John Lynn is the Founder of the HealthcareScene.com blog network which currently consists of 10 blogs containing over 8000 articles with John having written over 4000 of the articles himself. These EMR and Healthcare IT related articles have been viewed over 16 million times. John also manages Healthcare IT Central and Healthcare IT Today, the leading career Health IT job board and blog. John is co-founder of InfluentialNetworks.com and Physia.com. John is highly involved in social media, and in addition to his blogs can also be found on Twitter: @techguy and @ehrandhit and LinkedIn.

One of my readers came upon a post that Dr. Jeff did back in July of 2009 called CALLING ALL DOCTORS! EMR Software Opinions Wanted. They loved reading the comments about the various EMR and EHR vendors (I did too) and they thought maybe it was time to call for doctors to offer their opinions and evaluations again. So, here’s some sections of the original post to get you thinking:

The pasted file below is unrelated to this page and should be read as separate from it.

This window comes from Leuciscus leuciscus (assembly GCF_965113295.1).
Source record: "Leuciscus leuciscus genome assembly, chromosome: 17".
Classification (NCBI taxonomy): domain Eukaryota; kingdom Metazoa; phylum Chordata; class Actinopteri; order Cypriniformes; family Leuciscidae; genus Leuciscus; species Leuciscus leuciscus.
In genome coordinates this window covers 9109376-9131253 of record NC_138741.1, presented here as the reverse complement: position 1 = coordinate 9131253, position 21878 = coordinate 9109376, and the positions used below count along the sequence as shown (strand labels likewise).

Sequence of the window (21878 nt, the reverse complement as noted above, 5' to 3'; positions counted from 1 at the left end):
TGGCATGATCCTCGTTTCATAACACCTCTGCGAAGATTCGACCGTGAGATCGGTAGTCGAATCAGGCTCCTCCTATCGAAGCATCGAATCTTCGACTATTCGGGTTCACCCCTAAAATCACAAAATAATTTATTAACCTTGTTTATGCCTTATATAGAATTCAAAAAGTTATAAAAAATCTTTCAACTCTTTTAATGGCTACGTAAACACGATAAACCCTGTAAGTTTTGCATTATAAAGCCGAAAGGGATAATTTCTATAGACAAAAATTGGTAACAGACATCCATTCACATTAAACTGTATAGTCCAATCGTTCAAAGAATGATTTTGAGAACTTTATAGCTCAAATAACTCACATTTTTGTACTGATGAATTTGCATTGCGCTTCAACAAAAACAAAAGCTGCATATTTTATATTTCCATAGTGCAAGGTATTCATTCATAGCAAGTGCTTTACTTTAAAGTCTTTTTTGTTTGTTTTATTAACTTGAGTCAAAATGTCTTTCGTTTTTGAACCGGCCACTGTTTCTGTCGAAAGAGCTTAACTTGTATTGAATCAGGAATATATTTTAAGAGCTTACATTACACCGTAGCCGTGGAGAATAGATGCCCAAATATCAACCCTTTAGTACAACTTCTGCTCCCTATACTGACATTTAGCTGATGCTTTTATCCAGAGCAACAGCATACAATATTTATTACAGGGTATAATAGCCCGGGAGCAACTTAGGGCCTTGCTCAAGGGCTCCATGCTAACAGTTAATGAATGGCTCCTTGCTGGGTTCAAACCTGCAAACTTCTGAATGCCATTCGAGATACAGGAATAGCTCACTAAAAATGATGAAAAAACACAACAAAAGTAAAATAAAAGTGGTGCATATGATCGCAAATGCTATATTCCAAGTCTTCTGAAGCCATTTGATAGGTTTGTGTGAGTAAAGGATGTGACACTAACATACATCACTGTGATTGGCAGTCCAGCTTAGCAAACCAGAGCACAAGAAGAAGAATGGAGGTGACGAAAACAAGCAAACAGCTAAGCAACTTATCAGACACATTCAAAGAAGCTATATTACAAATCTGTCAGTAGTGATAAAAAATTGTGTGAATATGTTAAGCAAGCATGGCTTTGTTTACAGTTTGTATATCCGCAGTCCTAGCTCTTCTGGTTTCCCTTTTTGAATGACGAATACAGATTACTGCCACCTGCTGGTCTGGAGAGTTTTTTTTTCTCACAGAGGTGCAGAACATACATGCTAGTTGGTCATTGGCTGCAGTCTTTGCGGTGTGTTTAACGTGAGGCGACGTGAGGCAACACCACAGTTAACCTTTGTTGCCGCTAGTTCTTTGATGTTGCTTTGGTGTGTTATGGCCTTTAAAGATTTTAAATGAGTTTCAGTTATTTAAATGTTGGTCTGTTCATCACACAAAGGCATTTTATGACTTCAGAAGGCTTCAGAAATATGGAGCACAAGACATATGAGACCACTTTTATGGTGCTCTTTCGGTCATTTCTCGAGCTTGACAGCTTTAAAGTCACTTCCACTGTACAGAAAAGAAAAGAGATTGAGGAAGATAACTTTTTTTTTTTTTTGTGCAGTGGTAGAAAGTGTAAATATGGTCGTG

This is a SHOUT OUT to all doctors who use EMRs. Which EMRs do you use and how do you like them. Do you love them or hate them? Are you luke warm in your like or dislike? Tell us which EMR you have and how you feel about it. Also tell us what you would do (the mistakes and the good moves) if you were looking into getting an EMR at this time.

Can you comment on the cost and the usability?. Let’s share information so we can help other doctors choose systems that are usable, simple to learn, effective and efficient.

If you don’t have an EMR and are looking into one, what questions would you have for those “who have gone before you”? What advice would you be interested in receiving?

Also, if you’re someone who likes to hear a doctor’s perspective on EMR and EHR, check out this just launched blog called The Wired EMR Doctor where Dr. Koriwchak will be writing about EMR and EHR from a doctor’s perspective. We’ve primed it with 8 or so posts to get him started. I think you’ll enjoy it.

Bedside Manner in the Information Age

Posted on I Written By